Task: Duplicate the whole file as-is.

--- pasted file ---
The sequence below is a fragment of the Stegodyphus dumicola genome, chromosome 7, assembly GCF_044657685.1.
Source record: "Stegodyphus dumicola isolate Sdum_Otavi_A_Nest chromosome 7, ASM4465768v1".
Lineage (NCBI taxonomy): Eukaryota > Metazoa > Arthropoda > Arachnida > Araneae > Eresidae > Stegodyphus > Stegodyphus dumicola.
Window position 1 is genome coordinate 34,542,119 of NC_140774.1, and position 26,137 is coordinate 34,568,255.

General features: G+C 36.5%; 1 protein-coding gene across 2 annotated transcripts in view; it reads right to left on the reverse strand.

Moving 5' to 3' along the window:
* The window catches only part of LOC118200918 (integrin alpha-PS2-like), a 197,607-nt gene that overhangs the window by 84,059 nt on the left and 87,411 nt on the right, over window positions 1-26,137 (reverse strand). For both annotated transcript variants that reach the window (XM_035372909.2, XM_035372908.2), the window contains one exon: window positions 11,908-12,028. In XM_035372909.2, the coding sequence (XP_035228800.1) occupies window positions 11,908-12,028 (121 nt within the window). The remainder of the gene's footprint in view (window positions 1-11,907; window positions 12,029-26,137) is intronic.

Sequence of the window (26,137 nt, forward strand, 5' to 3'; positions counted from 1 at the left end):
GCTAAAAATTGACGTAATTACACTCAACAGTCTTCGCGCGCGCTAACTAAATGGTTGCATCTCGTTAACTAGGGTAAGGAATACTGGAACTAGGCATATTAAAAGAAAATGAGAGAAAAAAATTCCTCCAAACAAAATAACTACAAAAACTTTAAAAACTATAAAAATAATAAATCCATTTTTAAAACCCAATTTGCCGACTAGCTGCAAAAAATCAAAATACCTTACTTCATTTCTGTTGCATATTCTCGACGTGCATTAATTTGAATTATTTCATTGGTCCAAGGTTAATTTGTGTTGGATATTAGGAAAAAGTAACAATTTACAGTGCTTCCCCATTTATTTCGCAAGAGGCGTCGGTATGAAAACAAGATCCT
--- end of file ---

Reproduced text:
The sequence below is a fragment of the Stegodyphus dumicola genome, chromosome 7, assembly GCF_044657685.1.
Source record: "Stegodyphus dumicola isolate Sdum_Otavi_A_Nest chromosome 7, ASM4465768v1".
Lineage (NCBI taxonomy): Eukaryota > Metazoa > Arthropoda > Arachnida > Araneae > Eresidae > Stegodyphus > Stegodyphus dumicola.
Window position 1 is genome coordinate 34,542,119 of NC_140774.1, and position 26,137 is coordinate 34,568,255.

General features: G+C 36.5%; 1 protein-coding gene across 2 annotated transcripts in view; it reads right to left on the reverse strand.

Moving 5' to 3' along the window:
* The window catches only part of LOC118200918 (integrin alpha-PS2-like), a 197,607-nt gene that overhangs the window by 84,059 nt on the left and 87,411 nt on the right, over window positions 1-26,137 (reverse strand). For both annotated transcript variants that reach the window (XM_035372909.2, XM_035372908.2), the window contains one exon: window positions 11,908-12,028. In XM_035372909.2, the coding sequence (XP_035228800.1) occupies window positions 11,908-12,028 (121 nt within the window). The remainder of the gene's footprint in view (window positions 1-11,907; window positions 12,029-26,137) is intronic.

Sequence of the window (26,137 nt, forward strand, 5' to 3'; positions counted from 1 at the left end):
GCTAAAAATTGACGTAATTACACTCAACAGTCTTCGCGCGCGCTAACTAAATGGTTGCATCTCGTTAACTAGGGTAAGGAATACTGGAACTAGGCATATTAAAAGAAAATGAGAGAAAAAAATTCCTCCAAACAAAATAACTACAAAAACTTTAAAAACTATAAAAATAATAAATCCATTTTTAAAACCCAATTTGCCGACTAGCTGCAAAAAATCAAAATACCTTACTTCATTTCTGTTGCATATTCTCGACGTGCATTAATTTGAATTATTTCATTGGTCCAAGGTTAATTTGTGTTGGATATTAGGAAAAAGTAACAATTTACAGTGCTTCCCCATTTATTTCGCAAGAGGCGTCGGTATGAAAACAAGATCCT